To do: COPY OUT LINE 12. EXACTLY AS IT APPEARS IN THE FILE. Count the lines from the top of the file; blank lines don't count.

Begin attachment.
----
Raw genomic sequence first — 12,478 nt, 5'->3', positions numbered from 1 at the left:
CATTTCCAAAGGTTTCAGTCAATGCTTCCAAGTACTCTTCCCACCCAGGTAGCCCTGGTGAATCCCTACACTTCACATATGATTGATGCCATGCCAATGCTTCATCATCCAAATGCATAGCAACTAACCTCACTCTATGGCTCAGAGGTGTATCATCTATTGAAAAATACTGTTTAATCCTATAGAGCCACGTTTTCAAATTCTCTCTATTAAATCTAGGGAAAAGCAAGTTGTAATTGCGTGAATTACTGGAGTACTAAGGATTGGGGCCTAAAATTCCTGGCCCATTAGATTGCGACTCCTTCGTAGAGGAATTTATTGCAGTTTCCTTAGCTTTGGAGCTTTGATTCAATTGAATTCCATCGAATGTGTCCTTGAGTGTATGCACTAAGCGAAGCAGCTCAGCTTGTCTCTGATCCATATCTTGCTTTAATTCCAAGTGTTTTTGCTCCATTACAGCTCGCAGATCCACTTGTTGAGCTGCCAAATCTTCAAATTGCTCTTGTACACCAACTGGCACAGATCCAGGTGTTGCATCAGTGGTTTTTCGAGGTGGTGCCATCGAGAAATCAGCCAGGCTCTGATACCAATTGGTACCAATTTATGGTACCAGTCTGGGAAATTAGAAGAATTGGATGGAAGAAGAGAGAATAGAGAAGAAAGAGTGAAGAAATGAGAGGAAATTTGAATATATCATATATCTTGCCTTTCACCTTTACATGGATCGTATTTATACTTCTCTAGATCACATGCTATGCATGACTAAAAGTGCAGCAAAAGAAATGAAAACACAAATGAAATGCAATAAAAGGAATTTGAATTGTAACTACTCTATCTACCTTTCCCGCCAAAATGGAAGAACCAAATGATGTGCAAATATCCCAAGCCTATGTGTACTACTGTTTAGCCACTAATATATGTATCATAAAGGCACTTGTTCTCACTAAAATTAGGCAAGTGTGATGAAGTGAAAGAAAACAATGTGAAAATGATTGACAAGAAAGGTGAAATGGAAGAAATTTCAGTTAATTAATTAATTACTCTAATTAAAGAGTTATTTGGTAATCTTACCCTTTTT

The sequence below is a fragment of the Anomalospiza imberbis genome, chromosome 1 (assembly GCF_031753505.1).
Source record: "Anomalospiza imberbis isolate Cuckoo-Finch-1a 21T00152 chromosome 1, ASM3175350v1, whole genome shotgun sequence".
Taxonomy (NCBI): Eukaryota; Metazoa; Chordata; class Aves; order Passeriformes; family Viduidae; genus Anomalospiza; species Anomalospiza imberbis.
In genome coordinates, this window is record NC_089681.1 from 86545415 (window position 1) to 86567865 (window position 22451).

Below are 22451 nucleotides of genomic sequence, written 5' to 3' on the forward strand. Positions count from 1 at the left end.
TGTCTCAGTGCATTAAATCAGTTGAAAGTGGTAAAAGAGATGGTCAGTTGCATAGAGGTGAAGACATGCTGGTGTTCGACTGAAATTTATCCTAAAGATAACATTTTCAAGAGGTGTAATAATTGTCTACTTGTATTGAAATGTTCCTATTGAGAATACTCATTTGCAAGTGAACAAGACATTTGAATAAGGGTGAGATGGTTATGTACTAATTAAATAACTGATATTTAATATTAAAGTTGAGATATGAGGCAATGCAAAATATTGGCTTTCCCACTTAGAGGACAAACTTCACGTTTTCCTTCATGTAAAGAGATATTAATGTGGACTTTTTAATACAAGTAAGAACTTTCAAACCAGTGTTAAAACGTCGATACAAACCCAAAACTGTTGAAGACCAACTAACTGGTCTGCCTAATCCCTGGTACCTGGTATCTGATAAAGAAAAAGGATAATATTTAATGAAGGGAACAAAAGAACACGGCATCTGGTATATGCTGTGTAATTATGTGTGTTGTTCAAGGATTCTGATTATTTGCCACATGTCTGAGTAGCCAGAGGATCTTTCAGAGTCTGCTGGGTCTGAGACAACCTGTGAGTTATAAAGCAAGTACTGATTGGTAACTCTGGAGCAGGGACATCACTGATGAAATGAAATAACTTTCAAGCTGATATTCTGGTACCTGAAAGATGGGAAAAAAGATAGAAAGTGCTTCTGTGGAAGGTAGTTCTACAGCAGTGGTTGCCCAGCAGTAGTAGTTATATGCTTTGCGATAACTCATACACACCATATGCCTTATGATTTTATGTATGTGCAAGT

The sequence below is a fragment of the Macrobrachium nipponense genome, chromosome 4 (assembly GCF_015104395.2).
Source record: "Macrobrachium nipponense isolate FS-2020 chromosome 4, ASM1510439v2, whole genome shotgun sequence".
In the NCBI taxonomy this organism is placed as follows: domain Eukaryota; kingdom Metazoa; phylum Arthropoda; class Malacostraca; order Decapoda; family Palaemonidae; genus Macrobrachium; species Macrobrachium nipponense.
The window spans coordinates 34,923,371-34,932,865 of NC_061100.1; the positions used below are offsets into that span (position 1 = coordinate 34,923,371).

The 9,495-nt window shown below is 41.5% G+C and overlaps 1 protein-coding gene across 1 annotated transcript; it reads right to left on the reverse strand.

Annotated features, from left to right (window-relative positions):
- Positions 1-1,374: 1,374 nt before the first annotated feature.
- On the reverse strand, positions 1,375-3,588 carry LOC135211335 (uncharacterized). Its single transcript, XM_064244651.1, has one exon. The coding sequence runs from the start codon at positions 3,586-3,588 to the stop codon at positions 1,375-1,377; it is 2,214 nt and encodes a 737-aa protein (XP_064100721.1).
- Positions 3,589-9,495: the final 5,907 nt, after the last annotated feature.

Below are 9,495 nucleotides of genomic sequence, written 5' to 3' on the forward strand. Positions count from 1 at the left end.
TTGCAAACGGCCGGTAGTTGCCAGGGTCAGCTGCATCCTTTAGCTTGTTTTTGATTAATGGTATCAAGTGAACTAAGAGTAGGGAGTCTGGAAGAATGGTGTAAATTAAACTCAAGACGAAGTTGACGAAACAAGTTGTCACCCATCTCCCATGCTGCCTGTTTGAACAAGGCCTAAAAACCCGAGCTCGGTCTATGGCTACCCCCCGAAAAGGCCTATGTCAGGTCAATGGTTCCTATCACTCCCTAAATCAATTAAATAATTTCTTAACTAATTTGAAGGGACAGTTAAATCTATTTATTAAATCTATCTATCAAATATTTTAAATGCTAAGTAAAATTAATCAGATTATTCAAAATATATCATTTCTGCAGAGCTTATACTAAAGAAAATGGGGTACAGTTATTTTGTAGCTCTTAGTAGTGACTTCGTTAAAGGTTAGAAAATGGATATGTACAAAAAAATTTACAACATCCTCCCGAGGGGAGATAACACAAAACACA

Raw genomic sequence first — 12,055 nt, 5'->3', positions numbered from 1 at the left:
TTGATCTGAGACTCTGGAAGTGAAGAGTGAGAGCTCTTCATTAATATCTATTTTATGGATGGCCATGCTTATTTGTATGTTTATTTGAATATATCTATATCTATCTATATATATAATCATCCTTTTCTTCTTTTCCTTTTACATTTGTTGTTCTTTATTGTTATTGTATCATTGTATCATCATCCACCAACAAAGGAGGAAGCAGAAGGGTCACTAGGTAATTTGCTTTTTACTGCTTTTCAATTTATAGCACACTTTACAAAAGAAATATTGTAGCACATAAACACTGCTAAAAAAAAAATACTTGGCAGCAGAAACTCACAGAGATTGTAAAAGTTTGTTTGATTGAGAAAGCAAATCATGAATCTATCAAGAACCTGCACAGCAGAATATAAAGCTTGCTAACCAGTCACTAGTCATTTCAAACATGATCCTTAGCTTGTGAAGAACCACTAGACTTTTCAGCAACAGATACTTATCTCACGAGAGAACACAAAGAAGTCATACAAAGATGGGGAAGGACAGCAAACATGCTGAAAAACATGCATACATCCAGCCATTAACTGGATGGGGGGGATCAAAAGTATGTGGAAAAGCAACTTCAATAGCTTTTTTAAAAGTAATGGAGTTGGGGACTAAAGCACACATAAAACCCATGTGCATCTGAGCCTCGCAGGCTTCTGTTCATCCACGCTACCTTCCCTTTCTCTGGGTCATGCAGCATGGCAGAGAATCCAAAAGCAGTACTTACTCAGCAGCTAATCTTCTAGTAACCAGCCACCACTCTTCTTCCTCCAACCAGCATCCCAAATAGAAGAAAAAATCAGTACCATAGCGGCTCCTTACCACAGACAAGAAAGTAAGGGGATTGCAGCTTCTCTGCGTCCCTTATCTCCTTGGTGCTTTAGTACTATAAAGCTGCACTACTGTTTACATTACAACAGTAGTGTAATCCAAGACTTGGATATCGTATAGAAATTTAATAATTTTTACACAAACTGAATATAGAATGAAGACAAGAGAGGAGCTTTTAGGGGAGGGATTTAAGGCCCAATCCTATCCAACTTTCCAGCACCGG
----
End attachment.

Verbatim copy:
The window spans coordinates 34,923,371-34,932,865 of NC_061100.1; the positions used below are offsets into that span (position 1 = coordinate 34,923,371).